The Tetanus PUSH
Author: Becky Hastings, wife, mother, grandmother, passionate follower of Jesus and truth. As a breastfeeding counsellor for over 23 years Becky is devoted to helping parents make wise decisions for the long-term health and wellbeing of their babies. As a member of a Vaccine Safety Education Coalition, Becky writes and speaks on the topic of vaccine safety.
A child falls and cuts themselves on a fairly clean object. A parent takes them to the ER or Urgent Care for stitches. The staff ask if they are up-to-date on vaccines, and then PUSH hard to give a “tetanus” shot. Parent declines, and the staff threatens to call CPS or a social worker.
If you ever find yourself in this situation, this is what you need to know:
Tetanus bacteria, known as Clostridium tetani, is an anaerobic bacteria, meaning it can’t survive in oxygenated environments. If the wound being treated is bleeding, or has bled, there is extremely low likelihood of tetanus infection.
Just because you get cut on metal (rusty or not) it doesn’t automatically mean there is tetanus bacteria present. Tetanus is primarily found in soil or manure.
Even if there was a deep puncture wound that did not bleed that was caused by an object that had tetanus bacteria on it, giving a tetanus vaccination AFTER the exposure is of no value. The vaccine is not an “instant tetanus killer”; it is well known that the tetanus vaccine takes about two weeks for the body to produce antibodies against tetanus. Giving a ‘tetanus shot’ after an injury provides no benefit.
If there were serious concerns about tetanus exposure (a deep non bleeding wound in a farm-like environment with a lot of exposure to manure) then the ONLY thing that could help (other than allowing the wound to bleed, if possible, and cleaning the wound with soap and water or hydrogen peroxide) would be the TiG shot (tetanus immunoglobulin) which is an anti-toxin, not a vaccine.
There is no ‘tetanus only’ vaccine available in the United States. When you are offered a ‘tetanus shot’ in an ER or by the doctor, they will administer either the DTaP or TDaP, depending on your age; a 3 in 1 cocktail vaccine consisting of Diphtheria, Tetanus & Pertussis (whooping cough) bacteria, and up to 625 mcg of aluminum.
DTaP vaccine insert:
Adverse events reported during post-approval use of Tripedia vaccine include idiopathic thrombocytopenic purpura, SIDS, anaphylactic reaction, cellulitis, autism, convulsion/grand mal convulsion, encephalopathy, hypotonia, neuropathy, somnolence and apnea. Events were included in this list because of the seriousness or frequency of reporting. Because these events are reported voluntarily from a population of uncertain size, it is not always possible to reliably estimate their frequencies or to establish a causal relationship to components of Tripedia vaccine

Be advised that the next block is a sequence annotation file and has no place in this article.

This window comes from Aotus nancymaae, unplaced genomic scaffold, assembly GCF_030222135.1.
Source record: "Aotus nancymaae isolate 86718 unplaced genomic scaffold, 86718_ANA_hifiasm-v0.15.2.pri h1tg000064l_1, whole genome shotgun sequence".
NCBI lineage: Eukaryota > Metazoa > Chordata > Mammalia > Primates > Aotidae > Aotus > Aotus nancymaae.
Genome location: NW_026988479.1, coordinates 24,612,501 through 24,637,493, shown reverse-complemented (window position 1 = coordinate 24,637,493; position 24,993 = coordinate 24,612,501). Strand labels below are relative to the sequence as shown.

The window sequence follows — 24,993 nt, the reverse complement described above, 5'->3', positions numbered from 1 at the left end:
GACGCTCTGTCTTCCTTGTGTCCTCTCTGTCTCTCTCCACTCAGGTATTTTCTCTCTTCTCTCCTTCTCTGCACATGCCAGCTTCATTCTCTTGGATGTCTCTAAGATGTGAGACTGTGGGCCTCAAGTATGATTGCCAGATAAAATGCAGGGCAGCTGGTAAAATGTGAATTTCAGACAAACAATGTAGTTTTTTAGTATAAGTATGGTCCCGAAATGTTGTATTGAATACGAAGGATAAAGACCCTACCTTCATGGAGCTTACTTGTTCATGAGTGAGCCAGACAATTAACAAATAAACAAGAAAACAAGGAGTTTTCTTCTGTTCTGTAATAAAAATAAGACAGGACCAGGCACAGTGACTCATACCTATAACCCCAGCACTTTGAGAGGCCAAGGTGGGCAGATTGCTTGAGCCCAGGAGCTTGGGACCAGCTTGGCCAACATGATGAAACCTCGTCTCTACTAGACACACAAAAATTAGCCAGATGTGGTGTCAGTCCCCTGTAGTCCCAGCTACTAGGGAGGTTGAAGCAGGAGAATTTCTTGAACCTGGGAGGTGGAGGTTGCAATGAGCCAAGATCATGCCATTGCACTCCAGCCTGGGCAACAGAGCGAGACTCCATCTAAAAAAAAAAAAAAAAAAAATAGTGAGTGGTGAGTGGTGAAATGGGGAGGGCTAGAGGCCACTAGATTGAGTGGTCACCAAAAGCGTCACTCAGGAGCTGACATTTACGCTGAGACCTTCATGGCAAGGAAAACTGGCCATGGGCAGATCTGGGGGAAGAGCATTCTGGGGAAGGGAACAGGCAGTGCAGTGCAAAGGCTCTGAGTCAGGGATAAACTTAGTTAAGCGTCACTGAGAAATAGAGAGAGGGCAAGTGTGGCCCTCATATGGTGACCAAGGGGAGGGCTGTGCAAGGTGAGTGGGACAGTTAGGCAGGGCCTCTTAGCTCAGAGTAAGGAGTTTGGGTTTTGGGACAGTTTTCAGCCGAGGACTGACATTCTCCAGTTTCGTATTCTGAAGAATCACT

1991 Government Document Confirms Tdap Vaccine Causes Microcephaly
The study, Adverse Effects of Pertussis and Rubella Vaccines: A Report of the Committee to Review the Adverse Consequences of Pertussis and Rubella Vaccines, found a link between microcephaly and the Tdap vaccine.
The following, written by Sean Adl-Tabatabai, sums up the findings of the research:
Among symptomatic cases, presumed causes are frequently grouped according to the timing of the suspected insult as occurring pre-, peri-, or postnatally. Prenatal factors are thought to account for 20 to 30 percent of cases.
The category includes cerebral anomalies, chromosomal disorders, neurocutaneous syndromes such as tuberous sclerosis, inherited metabolic disorders, intrauterine infections, family history of seizures, and microcephaly (Bobele and Bodensteiner, 1990; Kurokawa et al., 1980; Ohtahara, 1984; Riikonen and Donner, 1979).
One of the earliest reports suggesting a possible link between infantile spasms and pertussis immunization are those of Baird and Borofsky (1957).
24 children who had hypsarrhythmia and infantile myoclonic seizures and whose development prior to the onset of spasms was apparently normal were described in the case. Nine cases of infantile spasms were reported to have occurred between 1 and 5 days after DPT vaccination.
Adverse Effects of Pertussis and Rubella Vaccines (1991)
Parents have come to depend on vaccines to protect their children from a variety of diseases. Some evidence suggests, however, that vaccination against pertussis (whooping cough) and rubella (German measles) is, in a small number of cases, associated with increased risk of serious illness.
This book examines the controversy over the evidence and offers a comprehensively documented assessment of the risk of illness following immunization with vaccines against pertussis and rubella. Based on extensive review of the evidence from epidemiologic studies, case histories, studies in animals, and other sources of information, the book examines:
The relation of pertussis vaccines to a number of serious adverse events, including encephalopathy and other central nervous system disorders, sudden infant death syndrome, autism, Guillain-Barre syndrome, learning disabilities, and Reye syndrome.
The relation of rubella vaccines to arthritis, various neuropathies, and thrombocytopenic purpura.
The volume, which includes a description of the committee’s methods for evaluating evidence and directions for future research, will be important reading for public health officials, pediatricians, researchers, and concerned parents.